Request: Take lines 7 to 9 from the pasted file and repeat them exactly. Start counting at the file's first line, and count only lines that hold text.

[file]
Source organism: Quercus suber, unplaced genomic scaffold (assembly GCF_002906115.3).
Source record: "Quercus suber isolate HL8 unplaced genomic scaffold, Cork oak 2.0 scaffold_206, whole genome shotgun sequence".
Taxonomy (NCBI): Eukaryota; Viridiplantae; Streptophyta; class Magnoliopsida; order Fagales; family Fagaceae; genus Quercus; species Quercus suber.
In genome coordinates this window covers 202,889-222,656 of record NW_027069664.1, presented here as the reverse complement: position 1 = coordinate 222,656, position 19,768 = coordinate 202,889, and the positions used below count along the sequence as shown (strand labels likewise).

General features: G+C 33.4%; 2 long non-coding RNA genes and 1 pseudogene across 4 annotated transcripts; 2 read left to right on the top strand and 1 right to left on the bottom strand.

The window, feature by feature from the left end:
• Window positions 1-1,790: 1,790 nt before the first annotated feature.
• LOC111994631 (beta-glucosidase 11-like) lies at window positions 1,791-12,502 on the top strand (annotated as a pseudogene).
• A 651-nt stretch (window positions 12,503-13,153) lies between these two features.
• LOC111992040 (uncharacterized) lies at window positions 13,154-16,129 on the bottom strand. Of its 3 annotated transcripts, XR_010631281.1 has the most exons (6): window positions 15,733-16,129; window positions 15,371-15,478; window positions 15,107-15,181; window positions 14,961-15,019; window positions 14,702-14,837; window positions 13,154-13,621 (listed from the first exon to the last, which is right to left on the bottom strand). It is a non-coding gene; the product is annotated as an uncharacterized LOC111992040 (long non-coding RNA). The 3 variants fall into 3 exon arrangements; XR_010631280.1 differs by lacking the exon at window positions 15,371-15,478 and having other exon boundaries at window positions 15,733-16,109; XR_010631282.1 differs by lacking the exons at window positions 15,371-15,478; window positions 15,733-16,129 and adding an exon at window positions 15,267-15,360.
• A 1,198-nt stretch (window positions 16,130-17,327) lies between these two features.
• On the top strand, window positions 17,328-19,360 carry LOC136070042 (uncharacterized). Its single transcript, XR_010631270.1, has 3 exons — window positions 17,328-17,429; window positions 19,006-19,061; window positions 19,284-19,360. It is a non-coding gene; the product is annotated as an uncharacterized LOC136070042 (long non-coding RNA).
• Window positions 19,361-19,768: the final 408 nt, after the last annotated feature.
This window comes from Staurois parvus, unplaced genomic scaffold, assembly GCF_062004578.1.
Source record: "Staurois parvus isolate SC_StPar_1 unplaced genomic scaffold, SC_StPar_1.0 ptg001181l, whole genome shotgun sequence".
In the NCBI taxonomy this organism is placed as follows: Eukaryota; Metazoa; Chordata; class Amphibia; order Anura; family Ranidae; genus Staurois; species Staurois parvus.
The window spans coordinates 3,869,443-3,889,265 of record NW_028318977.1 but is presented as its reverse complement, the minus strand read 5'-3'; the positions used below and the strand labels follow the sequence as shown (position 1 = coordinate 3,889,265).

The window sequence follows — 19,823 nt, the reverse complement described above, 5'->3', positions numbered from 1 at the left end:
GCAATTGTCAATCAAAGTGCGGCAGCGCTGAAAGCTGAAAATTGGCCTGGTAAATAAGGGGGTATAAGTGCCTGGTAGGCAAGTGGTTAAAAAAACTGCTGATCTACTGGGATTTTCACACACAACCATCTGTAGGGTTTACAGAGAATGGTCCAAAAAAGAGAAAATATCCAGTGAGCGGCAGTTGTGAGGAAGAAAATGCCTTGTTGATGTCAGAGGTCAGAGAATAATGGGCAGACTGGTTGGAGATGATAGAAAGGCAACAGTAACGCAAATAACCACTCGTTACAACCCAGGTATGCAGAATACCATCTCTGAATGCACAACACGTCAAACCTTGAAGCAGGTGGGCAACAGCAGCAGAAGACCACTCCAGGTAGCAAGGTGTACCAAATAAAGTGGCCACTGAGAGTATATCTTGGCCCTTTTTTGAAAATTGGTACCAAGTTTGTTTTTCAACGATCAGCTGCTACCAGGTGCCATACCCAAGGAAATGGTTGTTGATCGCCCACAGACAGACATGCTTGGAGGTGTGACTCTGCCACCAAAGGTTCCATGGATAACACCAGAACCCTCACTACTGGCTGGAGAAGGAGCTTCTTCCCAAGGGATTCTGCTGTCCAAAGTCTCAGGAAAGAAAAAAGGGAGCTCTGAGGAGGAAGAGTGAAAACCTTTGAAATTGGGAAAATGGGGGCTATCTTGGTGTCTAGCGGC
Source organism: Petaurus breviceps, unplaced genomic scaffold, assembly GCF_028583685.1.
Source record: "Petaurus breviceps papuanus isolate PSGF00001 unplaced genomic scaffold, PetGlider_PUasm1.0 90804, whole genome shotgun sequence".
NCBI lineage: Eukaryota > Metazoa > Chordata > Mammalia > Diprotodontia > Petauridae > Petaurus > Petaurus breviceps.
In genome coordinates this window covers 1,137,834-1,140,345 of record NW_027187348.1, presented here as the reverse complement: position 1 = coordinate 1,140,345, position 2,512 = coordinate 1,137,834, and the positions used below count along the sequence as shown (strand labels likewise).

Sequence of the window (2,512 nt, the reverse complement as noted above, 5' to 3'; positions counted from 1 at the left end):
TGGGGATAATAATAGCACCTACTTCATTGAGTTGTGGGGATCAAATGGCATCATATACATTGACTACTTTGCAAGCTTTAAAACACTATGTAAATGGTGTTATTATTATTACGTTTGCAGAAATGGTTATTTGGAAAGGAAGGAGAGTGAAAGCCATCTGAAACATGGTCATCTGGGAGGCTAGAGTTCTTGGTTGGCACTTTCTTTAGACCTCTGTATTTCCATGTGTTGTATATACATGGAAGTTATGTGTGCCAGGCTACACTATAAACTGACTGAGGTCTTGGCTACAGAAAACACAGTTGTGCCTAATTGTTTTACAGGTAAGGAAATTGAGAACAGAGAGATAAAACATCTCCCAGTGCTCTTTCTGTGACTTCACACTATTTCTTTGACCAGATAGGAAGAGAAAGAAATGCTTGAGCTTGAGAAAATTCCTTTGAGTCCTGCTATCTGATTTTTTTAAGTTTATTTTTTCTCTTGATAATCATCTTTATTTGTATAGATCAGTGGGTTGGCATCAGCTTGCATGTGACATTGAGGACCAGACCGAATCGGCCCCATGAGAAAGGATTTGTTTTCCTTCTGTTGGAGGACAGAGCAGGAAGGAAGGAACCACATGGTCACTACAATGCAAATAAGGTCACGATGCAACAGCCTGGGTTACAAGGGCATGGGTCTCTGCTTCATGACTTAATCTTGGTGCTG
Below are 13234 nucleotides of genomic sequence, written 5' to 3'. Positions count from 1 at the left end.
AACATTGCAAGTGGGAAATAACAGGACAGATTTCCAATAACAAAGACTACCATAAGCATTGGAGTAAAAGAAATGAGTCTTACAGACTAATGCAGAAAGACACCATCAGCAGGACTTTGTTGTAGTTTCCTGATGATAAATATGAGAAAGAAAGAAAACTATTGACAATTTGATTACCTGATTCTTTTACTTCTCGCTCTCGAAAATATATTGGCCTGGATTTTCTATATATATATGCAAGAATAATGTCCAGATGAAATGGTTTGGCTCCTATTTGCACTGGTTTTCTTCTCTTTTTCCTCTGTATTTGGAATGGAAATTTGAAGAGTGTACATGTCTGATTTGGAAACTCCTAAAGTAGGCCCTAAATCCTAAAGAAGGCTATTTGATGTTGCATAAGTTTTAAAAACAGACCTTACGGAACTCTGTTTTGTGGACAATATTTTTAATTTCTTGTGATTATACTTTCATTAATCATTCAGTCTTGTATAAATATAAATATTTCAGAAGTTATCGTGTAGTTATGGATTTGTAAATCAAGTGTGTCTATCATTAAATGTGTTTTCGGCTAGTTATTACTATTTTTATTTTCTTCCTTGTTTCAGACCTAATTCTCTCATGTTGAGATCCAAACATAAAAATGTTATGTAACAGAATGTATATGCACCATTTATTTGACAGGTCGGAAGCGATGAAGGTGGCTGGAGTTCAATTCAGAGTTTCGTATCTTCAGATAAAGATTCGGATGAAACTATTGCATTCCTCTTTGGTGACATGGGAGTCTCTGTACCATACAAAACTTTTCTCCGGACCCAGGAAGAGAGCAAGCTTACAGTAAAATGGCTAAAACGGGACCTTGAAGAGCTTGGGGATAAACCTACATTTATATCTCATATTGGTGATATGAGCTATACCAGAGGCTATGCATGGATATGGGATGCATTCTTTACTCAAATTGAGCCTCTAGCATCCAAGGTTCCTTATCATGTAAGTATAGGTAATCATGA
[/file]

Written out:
• Window positions 1-1,790: 1,790 nt before the first annotated feature.
• LOC111994631 (beta-glucosidase 11-like) lies at window positions 1,791-12,502 on the top strand (annotated as a pseudogene).
• A 651-nt stretch (window positions 12,503-13,153) lies between these two features.